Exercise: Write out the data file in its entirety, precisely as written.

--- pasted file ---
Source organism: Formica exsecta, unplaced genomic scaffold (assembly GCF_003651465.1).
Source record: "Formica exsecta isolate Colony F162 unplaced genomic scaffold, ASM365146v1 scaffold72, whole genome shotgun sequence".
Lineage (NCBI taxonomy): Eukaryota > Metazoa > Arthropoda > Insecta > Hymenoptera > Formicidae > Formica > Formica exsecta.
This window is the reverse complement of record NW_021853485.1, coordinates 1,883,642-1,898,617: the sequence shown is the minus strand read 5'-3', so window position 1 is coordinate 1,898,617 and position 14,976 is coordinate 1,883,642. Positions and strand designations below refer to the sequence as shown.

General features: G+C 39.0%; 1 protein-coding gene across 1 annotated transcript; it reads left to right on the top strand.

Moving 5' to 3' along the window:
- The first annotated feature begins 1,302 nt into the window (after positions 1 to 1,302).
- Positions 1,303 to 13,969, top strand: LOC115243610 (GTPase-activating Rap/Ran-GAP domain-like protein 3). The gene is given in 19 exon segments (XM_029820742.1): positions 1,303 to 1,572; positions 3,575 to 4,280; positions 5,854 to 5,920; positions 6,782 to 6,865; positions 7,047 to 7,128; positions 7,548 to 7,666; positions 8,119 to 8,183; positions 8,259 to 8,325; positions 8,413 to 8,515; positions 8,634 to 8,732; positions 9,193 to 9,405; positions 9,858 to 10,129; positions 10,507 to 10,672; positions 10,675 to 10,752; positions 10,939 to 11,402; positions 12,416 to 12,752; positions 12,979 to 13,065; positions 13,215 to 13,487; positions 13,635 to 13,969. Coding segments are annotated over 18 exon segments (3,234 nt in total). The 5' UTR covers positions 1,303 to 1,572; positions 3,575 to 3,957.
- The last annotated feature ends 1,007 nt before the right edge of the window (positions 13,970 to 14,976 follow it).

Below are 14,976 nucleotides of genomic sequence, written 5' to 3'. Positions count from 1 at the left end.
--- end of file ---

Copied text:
Source organism: Formica exsecta, unplaced genomic scaffold (assembly GCF_003651465.1).
Source record: "Formica exsecta isolate Colony F162 unplaced genomic scaffold, ASM365146v1 scaffold72, whole genome shotgun sequence".
Lineage (NCBI taxonomy): Eukaryota > Metazoa > Arthropoda > Insecta > Hymenoptera > Formicidae > Formica > Formica exsecta.
This window is the reverse complement of record NW_021853485.1, coordinates 1,883,642-1,898,617: the sequence shown is the minus strand read 5'-3', so window position 1 is coordinate 1,898,617 and position 14,976 is coordinate 1,883,642. Positions and strand designations below refer to the sequence as shown.

General features: G+C 39.0%; 1 protein-coding gene across 1 annotated transcript; it reads left to right on the top strand.

Moving 5' to 3' along the window:
- The first annotated feature begins 1,302 nt into the window (after positions 1 to 1,302).
- Positions 1,303 to 13,969, top strand: LOC115243610 (GTPase-activating Rap/Ran-GAP domain-like protein 3). The gene is given in 19 exon segments (XM_029820742.1): positions 1,303 to 1,572; positions 3,575 to 4,280; positions 5,854 to 5,920; positions 6,782 to 6,865; positions 7,047 to 7,128; positions 7,548 to 7,666; positions 8,119 to 8,183; positions 8,259 to 8,325; positions 8,413 to 8,515; positions 8,634 to 8,732; positions 9,193 to 9,405; positions 9,858 to 10,129; positions 10,507 to 10,672; positions 10,675 to 10,752; positions 10,939 to 11,402; positions 12,416 to 12,752; positions 12,979 to 13,065; positions 13,215 to 13,487; positions 13,635 to 13,969. Coding segments are annotated over 18 exon segments (3,234 nt in total). The 5' UTR covers positions 1,303 to 1,572; positions 3,575 to 3,957.
- The last annotated feature ends 1,007 nt before the right edge of the window (positions 13,970 to 14,976 follow it).

Below are 14,976 nucleotides of genomic sequence, written 5' to 3'. Positions count from 1 at the left end.